24 January 2014

The Art of Storytelling: Interview with Cristiano Carriero

Hundreds, thousands of years ago, when people didn’t know how to write, they used to pass on their knowledge between generations by telling stories. Recently, I had the opportunity to speak with Cristiano Carriero, Content Manager at Apra and Editor at Bloglive so I thought I’d get him to share some of his insights into storytelling. Cristiano is a storyteller. He lives to write and writes to live. He helps companies sell their products through stories. It might not sound romantic, but even Dante Alighieri used to write for commission. Cristiano is a modern copywriter, ranging from claims to tales andwhen he has time (he says we always have time as long as we know how to find it)writes novels. The last one is Domani no.
First of all, congratulations for your recent presentation at the Master Fiordirisorse. I very much liked it both content-wise and design-wise. Do you follow any particular guidelines? Are you supported by a graphic design expert?
Yes, I am. I believe in collaboration. I come up with words, stories and an idea of what my presentation should look like, but then I cooperate with Graziano Giacani. Our aim is to find a visual identity which would distinguish myself. We look for elements which are a good fit with my personality, look and tone. An example is the bear I used in my slides. You know Andrea, it’s a pity you were not among the audience,  otherwise you would have realised my presentation was tailor-made to my speech. That’s why I started with a game and, at a certain point, took off my jumper which was having too much attention. Nothing is left to chance.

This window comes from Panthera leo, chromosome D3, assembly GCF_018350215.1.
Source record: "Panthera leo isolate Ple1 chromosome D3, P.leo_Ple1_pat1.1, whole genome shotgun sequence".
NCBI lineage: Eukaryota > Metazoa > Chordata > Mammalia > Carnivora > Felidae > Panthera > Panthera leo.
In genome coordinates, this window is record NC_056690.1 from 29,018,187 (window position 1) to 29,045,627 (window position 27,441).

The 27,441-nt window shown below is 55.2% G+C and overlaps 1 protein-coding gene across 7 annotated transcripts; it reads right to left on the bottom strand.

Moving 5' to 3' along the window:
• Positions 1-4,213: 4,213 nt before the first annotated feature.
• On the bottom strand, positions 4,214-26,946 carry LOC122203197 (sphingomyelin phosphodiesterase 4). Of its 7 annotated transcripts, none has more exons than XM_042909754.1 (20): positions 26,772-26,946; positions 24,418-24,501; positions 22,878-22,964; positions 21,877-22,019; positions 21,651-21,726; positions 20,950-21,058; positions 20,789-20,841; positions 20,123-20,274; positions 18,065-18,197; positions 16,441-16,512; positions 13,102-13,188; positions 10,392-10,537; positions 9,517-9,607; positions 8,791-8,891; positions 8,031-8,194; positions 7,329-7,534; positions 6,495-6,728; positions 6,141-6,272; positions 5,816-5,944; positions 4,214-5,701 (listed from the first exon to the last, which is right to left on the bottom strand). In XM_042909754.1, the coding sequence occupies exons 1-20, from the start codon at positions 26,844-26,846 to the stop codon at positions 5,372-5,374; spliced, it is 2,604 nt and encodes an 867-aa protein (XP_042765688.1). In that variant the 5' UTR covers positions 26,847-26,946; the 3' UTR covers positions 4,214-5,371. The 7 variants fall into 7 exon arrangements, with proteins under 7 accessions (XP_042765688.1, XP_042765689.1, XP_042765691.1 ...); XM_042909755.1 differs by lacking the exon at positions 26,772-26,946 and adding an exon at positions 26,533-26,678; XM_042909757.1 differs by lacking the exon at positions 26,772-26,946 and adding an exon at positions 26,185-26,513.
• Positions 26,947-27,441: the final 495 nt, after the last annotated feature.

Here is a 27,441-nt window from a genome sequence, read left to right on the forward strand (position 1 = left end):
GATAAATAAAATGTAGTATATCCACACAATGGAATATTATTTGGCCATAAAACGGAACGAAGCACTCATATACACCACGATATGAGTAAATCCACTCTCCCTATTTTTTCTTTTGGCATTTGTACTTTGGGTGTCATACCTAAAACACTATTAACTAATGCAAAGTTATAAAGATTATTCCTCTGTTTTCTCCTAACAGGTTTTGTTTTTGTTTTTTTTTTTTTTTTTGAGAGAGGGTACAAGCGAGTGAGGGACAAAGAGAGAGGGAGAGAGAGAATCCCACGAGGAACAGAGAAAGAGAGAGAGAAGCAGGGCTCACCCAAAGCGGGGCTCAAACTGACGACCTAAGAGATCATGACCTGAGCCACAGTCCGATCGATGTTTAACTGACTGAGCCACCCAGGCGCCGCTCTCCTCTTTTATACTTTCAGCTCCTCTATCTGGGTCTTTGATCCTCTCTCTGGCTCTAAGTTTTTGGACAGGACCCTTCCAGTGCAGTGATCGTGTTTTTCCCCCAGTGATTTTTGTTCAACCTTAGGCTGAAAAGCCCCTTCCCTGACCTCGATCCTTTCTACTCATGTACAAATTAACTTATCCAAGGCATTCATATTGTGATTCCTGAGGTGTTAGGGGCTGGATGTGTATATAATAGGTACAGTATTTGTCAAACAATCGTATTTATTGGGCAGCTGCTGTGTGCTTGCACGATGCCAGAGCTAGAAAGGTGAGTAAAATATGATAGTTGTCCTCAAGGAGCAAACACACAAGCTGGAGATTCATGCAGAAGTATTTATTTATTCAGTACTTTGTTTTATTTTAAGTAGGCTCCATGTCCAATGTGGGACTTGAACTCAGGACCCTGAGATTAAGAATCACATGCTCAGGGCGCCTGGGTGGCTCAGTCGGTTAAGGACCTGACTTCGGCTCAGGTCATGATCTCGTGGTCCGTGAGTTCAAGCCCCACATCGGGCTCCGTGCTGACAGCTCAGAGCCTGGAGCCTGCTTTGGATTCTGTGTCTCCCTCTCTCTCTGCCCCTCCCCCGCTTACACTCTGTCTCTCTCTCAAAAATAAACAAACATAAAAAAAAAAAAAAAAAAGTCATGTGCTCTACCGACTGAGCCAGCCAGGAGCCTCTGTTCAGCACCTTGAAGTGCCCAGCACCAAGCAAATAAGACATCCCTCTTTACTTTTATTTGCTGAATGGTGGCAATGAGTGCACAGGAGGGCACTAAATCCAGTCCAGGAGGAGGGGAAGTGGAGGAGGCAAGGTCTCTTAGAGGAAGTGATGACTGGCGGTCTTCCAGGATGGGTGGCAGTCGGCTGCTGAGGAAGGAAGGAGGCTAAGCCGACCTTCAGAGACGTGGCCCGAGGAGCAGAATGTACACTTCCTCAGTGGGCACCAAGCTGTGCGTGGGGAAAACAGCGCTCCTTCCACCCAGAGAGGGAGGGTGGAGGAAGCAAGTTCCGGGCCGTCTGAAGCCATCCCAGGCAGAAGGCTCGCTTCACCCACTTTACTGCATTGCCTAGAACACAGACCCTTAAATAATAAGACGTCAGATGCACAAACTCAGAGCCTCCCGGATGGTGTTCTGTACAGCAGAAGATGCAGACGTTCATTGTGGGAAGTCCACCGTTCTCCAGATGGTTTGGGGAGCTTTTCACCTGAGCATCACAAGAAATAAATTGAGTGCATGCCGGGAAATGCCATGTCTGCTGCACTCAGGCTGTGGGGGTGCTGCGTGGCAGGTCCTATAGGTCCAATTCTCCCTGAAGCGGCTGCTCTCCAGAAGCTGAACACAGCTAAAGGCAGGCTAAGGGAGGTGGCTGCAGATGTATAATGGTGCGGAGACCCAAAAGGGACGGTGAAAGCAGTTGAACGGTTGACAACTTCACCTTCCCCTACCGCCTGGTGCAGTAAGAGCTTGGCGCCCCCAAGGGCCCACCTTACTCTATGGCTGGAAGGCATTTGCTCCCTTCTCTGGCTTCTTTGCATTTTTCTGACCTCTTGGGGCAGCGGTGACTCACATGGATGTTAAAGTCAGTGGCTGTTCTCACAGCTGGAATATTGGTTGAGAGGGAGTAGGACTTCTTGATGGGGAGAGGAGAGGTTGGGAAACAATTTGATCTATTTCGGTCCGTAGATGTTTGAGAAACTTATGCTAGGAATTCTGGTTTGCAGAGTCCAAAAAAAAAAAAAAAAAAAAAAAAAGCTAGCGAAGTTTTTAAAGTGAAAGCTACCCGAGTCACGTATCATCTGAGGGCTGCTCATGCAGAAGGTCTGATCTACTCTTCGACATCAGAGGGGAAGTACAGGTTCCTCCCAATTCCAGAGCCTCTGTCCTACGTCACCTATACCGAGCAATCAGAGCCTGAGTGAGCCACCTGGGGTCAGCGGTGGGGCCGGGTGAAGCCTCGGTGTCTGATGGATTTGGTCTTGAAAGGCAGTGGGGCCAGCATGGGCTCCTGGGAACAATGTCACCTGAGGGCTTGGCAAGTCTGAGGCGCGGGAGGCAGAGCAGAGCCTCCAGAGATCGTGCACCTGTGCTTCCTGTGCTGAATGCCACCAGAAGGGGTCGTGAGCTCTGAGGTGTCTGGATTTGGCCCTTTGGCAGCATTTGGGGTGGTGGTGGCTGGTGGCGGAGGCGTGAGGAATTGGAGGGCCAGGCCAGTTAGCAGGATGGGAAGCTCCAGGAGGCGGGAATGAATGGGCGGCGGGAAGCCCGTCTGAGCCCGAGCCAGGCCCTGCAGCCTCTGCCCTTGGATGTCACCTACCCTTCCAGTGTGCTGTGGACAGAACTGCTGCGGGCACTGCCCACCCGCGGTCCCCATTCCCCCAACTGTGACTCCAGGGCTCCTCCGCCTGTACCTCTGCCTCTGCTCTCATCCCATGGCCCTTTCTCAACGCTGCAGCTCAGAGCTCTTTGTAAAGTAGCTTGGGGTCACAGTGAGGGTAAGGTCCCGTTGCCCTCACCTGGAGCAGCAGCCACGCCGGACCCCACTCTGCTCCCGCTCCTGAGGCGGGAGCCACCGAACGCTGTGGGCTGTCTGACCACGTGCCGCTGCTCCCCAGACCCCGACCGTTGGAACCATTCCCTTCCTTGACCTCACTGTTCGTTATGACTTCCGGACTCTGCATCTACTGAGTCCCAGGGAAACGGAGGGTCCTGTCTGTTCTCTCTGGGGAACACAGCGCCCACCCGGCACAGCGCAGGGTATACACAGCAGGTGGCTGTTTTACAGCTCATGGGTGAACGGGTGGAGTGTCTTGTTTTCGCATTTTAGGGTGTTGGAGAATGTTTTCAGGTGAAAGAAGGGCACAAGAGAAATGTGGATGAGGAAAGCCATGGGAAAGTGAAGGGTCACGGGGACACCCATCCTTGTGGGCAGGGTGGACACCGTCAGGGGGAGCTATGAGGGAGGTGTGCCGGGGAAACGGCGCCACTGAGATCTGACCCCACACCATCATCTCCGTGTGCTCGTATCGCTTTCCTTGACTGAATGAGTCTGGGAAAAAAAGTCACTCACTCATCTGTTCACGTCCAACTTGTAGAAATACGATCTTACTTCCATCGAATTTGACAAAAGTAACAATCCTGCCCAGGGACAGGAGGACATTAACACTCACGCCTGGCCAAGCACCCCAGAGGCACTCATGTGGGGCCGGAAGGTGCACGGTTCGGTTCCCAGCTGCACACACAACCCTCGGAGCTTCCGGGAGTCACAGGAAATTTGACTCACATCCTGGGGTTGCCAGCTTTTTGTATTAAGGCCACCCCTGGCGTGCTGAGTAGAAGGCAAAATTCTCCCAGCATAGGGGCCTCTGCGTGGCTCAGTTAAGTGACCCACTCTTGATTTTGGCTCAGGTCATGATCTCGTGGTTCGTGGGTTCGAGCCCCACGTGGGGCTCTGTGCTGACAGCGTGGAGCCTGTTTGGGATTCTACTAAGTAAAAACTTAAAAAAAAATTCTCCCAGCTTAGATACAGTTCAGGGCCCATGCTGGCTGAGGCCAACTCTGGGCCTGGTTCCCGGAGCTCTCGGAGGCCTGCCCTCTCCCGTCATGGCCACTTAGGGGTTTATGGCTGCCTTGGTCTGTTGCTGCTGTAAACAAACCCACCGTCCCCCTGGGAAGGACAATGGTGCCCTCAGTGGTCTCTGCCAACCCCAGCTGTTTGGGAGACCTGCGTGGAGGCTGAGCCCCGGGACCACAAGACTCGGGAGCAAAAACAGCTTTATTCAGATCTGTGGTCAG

You talked about a topic which every presenter (and not only) should be aware of: storytelling. What is storytelling?
Much has already been said on storytelling. To me storytelling is the art of making people stick with a story, of forcing them not to leave it in order to find out how it ends. As counterintuitive as this may seem, you can also use storytelling to sell products and services. Of course it all depends on how good you are at telling stories. However, the good news is storytelling is not an innate skill. In fact, today you can practise every day on the web.